Tuesday 23 January 2018

I'm off to the job centre, jokes Clarkson as 'fracas' controversy rumbles on

Screen grab taken from topgear.com of Top Gear producer Oisin Tymon
Screen grab taken from topgear.com of Top Gear producer Oisin Tymon
Television presenter Jeremy Clarkson

Jeremy Clarkson laughed off his latest controversy telling reporters he was "just off to the job centre" after the BBC suspended him following a row with a Top Gear producer.

The star was suspended following what the BBC said was "a fracas" with producer Oisin Tymon.

Speaking outside his London home, he joked: "I've been suspended haven't I? I'm just off to the job centre."

The Top Gear presenter left his flat in Kensington amongst a media scrum before jumping into a car and being driven away.


In reply to questions he said: "I've been suspended. At least I'm going to be able to get to the Chelsea match tonight."

Asked if his suspension was over a row about food, he said "no, no, no" but said "yes" when asked if he had any regrets about what had happened.

He did not answer when asked if he was going to be sacked or resign from Top Gear.

Earlier in the day, James May defended his Top Gear co-star over the "dust-up" and more than 350,000 people signed an online petition calling for the 54-year-old's reinstatement. May confirmed the row was sparked by catering arrangements for the show, but told BBC News he was not there when it happened.

"I think he's been involved in a bit of a dust-up and I don't think it's that serious," he said.

A lawyer for Mr Tymon said his client "intends to await the outcome of the BBC investigation and will make no comment until that investigation is complete".

Perry McCarthy, who was the show's anonymous driver Stig for several years, said there had been a "complete over-reaction" by people "looking to be offended".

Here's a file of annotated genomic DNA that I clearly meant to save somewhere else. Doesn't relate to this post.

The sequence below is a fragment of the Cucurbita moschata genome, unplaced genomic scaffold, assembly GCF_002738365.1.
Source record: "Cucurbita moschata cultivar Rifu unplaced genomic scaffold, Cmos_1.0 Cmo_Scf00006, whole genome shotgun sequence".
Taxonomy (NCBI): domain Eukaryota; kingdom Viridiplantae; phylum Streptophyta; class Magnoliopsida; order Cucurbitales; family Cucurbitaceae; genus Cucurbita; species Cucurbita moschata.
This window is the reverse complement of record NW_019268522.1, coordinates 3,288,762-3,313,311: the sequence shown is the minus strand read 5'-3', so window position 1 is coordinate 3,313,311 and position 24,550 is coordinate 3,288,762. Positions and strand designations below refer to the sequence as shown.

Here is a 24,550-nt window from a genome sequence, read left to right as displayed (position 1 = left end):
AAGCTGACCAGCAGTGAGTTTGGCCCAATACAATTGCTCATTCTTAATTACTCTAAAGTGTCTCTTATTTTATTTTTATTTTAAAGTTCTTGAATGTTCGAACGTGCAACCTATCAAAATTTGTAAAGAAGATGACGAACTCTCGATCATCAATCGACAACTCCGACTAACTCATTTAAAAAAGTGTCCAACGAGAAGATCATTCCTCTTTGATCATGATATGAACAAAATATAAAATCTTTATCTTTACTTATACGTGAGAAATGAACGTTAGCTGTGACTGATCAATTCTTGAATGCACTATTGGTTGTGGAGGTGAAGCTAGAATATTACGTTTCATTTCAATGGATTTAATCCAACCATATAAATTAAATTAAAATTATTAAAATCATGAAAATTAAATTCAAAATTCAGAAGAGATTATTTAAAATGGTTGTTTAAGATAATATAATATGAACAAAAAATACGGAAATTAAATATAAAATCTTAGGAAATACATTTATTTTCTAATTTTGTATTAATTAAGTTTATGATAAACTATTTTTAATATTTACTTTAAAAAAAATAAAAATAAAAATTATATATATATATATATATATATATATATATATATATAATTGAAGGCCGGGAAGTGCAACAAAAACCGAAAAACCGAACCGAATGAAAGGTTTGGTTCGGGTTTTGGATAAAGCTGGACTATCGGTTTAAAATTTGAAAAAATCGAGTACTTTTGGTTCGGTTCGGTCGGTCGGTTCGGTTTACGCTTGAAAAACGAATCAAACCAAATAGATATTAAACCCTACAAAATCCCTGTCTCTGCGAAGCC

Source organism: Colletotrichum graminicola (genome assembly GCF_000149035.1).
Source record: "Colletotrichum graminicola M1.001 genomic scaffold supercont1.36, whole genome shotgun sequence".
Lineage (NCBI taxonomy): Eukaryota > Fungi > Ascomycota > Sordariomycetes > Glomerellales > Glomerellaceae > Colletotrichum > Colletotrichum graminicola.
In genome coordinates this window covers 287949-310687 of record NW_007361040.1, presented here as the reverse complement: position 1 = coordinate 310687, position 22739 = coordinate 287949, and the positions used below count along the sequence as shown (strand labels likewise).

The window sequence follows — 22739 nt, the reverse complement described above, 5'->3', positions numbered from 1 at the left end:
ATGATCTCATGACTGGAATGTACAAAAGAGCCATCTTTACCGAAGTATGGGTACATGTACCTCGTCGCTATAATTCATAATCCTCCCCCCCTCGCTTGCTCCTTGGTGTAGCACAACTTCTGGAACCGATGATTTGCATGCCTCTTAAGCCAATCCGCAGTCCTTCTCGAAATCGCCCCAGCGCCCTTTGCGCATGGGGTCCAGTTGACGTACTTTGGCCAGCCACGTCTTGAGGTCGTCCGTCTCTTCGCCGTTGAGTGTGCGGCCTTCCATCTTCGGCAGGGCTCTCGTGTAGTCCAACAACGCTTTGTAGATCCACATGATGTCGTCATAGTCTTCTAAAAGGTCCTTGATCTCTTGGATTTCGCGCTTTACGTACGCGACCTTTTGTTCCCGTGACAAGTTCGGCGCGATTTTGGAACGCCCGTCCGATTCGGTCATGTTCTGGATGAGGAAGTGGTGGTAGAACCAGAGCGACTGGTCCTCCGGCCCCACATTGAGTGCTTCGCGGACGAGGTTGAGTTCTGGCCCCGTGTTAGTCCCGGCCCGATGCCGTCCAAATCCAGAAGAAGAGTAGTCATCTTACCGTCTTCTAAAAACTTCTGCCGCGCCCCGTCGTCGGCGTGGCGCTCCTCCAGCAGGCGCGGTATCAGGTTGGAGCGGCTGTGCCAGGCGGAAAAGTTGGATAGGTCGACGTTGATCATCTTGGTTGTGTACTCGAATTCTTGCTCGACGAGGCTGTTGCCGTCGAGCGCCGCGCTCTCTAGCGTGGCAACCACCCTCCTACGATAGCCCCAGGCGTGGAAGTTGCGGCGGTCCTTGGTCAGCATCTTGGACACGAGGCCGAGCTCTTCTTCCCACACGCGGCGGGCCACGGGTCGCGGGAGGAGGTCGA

The BBC is investigating the allegations against Clarkson, but he could walk away from the show when his contract runs out at the end of the month.

All three of the show's hosts were understood to be days away from signing new contracts to keep them at the wheel of the show for another three years when Clarkson was suspended.

The BBC owns the rights to the Top Gear brand, which is valued at over €70m, and includes the show, DVD rights and live shows, raising the prospect of Top Gear continuing on the BBC while Clarkson takes a similar show to one of its rivals.


Two episodes have been postponed and the future of the third and final episode is unclear after the bust-up.

This is the latest in a long line of controversies which has seen the presenter offend foreign diplomats, viewers, MPs and his own bosses at the BBC.

Clarkson was put on a 'final warning' last year following a racism row after claims he used the N-word while reciting the nursery rhyme Eeny, Meeny, Miny, Moe during filming.


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